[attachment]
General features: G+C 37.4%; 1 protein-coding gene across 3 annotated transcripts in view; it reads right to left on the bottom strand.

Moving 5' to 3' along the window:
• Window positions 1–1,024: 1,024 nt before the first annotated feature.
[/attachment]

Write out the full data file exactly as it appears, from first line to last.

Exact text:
General features: G+C 37.4%; 1 protein-coding gene across 3 annotated transcripts in view; it reads right to left on the bottom strand.

Moving 5' to 3' along the window:
• Window positions 1–1,024: 1,024 nt before the first annotated feature.